Playing in front of college coaches with new players around you is a great opportunity to see where you’re at. There are a number of scenarios you can encounter. For example, you could be an average player for your club team, however, after training with college coaches, you realize that in the grand scheme of youth soccer, you are actually a top quality player who could play in college. This could especially be true if you’re team is very talented and you don’t always shine through. Another scenario could be the opposite; you are the best on your club team, but come to the realization that overall there are better players out there who are more college ready. Either way, it is important to train with college coaches to give yourself a fair gauge of where you’re at. It can help you better-set goals and aim for a realistic college decision. Development can be drastic throughout high school so by training in this environment and setting goals for improvement, players can push themselves to get to the next level. Additionally, college coaches can highlight your weaknesses and provide methods for improvement.

3. Learn what coaches demand from college players

While plenty of club coaches are demanding and run sessions with energy, there is usually a different type of intensity required by college coaches simply because college players set their coaches standards higher. Each of their players has been recruited and are expected to deliver a certain level of play to maintain their spot. This translates into the way college coaches run their sessions and hold their players accountable to their positions during sessions. You can expect them to push players to their healthy limits through purposeful, well-planned drills. These types of drills are meant to teach players their positional awareness, limit turnovers while playing with a purpose quickly, and continuously move off the ball in space. College coaches know what is necessary for youth players to be successful in college because they’ve recruited players and then coached them in the subsequent years; this knowledge translates into training and can prove to be vital in the development of youth players. Youth players can get a glimpse of what playing for college coaches is really like by training with them in the summer. This is also important to see how you will enjoy it at the next level, where almost every day is spent training with your teammates and coaches.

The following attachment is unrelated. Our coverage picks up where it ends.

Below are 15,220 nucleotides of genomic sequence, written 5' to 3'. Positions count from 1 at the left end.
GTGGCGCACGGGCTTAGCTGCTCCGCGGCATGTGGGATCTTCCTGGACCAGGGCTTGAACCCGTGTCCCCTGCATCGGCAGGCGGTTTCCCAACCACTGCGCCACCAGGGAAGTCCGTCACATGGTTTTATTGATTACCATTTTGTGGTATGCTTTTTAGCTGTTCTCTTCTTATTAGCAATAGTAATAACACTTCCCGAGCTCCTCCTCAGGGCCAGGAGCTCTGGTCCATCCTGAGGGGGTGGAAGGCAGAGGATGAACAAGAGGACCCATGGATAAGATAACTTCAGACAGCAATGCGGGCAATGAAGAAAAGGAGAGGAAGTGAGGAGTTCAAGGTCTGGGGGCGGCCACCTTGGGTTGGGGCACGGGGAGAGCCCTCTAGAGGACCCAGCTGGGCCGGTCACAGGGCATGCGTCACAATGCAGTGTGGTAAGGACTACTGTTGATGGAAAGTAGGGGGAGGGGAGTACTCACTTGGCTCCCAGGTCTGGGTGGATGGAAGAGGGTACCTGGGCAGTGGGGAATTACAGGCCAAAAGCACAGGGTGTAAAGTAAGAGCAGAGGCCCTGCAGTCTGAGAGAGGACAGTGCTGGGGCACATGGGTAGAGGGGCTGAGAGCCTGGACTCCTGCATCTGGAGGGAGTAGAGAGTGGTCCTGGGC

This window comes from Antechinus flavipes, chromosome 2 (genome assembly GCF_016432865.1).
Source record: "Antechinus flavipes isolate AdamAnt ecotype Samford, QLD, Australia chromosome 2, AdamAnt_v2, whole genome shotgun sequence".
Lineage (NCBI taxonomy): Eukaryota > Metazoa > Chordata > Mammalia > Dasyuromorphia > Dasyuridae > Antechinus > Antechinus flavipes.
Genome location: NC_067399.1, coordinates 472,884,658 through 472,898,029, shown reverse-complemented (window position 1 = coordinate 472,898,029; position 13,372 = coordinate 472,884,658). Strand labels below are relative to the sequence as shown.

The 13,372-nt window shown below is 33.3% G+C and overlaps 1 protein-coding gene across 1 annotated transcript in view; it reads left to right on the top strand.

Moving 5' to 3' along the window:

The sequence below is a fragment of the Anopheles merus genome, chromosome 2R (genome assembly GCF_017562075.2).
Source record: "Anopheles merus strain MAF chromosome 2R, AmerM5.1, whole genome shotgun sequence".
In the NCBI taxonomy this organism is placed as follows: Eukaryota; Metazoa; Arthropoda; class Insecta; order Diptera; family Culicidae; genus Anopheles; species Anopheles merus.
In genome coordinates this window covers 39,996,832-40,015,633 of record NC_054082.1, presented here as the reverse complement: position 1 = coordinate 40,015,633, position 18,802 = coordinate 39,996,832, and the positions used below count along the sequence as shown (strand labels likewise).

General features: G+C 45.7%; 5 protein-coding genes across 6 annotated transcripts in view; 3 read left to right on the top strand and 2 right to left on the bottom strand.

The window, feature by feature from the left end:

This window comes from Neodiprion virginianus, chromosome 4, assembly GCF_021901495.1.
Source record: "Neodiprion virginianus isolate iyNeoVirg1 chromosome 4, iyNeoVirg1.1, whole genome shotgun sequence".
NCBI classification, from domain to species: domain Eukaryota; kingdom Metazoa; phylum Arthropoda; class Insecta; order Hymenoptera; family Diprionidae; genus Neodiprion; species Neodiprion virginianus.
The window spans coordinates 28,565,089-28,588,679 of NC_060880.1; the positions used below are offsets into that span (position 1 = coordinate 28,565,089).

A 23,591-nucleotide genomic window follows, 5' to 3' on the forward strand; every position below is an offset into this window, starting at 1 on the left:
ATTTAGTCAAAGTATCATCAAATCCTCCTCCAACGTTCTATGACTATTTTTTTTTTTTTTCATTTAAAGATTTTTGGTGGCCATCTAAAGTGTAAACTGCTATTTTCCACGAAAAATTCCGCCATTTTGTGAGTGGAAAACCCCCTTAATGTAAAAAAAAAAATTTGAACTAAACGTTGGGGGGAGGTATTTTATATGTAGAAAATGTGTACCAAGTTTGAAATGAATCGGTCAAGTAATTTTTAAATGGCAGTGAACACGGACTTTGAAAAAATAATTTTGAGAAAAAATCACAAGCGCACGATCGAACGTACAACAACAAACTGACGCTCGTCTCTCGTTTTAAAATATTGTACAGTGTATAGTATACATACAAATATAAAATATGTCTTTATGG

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Ways to get ahead on the recruiting curve

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Recruiting is a fierce competition, both from an athlete’s perspective and a coaches perspective. Everyone is always looking for ways to get an edge and standout. Chances are, if you’re not the next up and coming superstar, you’re among the horde of student-athletes trying to get the attention of the coaches at your desired school. Here’s a few ways to stand out from the pack.

  1. Reach out as early as possible
    Reaching out via email or phone can help put you on a coaches radar even if you do so as a freshman. The coach may not respond or show any reaction to the initial time you reach out, but if you build up a year or two of communication, your name will be hard to forget. Now this doesn’t mean contacting the coach every week, because that looks desperate and can be annoying. But reaching out every few months or so is a good start.

  2. Being Prompt in responding
    If you’re fortunate to have the coaches you’re interested in return that interest, it’s always best to respond as quickly and thoroughly as possible. There’s no benefit in keeping a coach waiting unless you don’t immediately have the answer to their question. And even in cases like that, a simple “I don’t currently have the answer to your question but I will let you know as soon as I figure it out” can go a long way.

  3. Be Polite
    Simply put, Coaches don’t have time for players with attitude. Showing that you’re not a problem kid and that you have good manners can go a long way.

  4. Staying on top of your grades and Admissions
    Having the GPA and test scores to get into your school or schools of choice makes Coaches a lot more likely to recruit you. If they don’t have to fight with admissions, that makes their already hectic life easier. Doing your own research into the GPA and standardized testing minimums of a school can help you select schools where you’ll be a great fit not only athletically, but academically as well.